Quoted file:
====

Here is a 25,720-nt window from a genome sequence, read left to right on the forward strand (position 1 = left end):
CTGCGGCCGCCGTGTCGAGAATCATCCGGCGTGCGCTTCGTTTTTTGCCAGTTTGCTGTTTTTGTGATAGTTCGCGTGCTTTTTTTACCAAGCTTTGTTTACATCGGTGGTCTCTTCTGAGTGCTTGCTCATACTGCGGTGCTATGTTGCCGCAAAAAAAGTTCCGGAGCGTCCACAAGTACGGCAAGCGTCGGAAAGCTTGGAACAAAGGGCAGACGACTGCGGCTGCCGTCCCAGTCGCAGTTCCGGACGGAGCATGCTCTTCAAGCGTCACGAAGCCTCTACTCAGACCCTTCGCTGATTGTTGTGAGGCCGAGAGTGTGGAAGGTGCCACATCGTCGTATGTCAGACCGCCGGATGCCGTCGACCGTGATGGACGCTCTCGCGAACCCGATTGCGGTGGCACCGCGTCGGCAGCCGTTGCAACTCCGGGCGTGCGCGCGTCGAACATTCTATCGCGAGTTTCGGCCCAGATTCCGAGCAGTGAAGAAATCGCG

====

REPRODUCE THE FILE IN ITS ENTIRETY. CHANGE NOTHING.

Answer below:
Here is a 25,720-nt window from a genome sequence, read left to right on the forward strand (position 1 = left end):
CTGCGGCCGCCGTGTCGAGAATCATCCGGCGTGCGCTTCGTTTTTTGCCAGTTTGCTGTTTTTGTGATAGTTCGCGTGCTTTTTTTACCAAGCTTTGTTTACATCGGTGGTCTCTTCTGAGTGCTTGCTCATACTGCGGTGCTATGTTGCCGCAAAAAAAGTTCCGGAGCGTCCACAAGTACGGCAAGCGTCGGAAAGCTTGGAACAAAGGGCAGACGACTGCGGCTGCCGTCCCAGTCGCAGTTCCGGACGGAGCATGCTCTTCAAGCGTCACGAAGCCTCTACTCAGACCCTTCGCTGATTGTTGTGAGGCCGAGAGTGTGGAAGGTGCCACATCGTCGTATGTCAGACCGCCGGATGCCGTCGACCGTGATGGACGCTCTCGCGAACCCGATTGCGGTGGCACCGCGTCGGCAGCCGTTGCAACTCCGGGCGTGCGCGCGTCGAACATTCTATCGCGAGTTTCGGCCCAGATTCCGAGCAGTGAAGAAATCGCG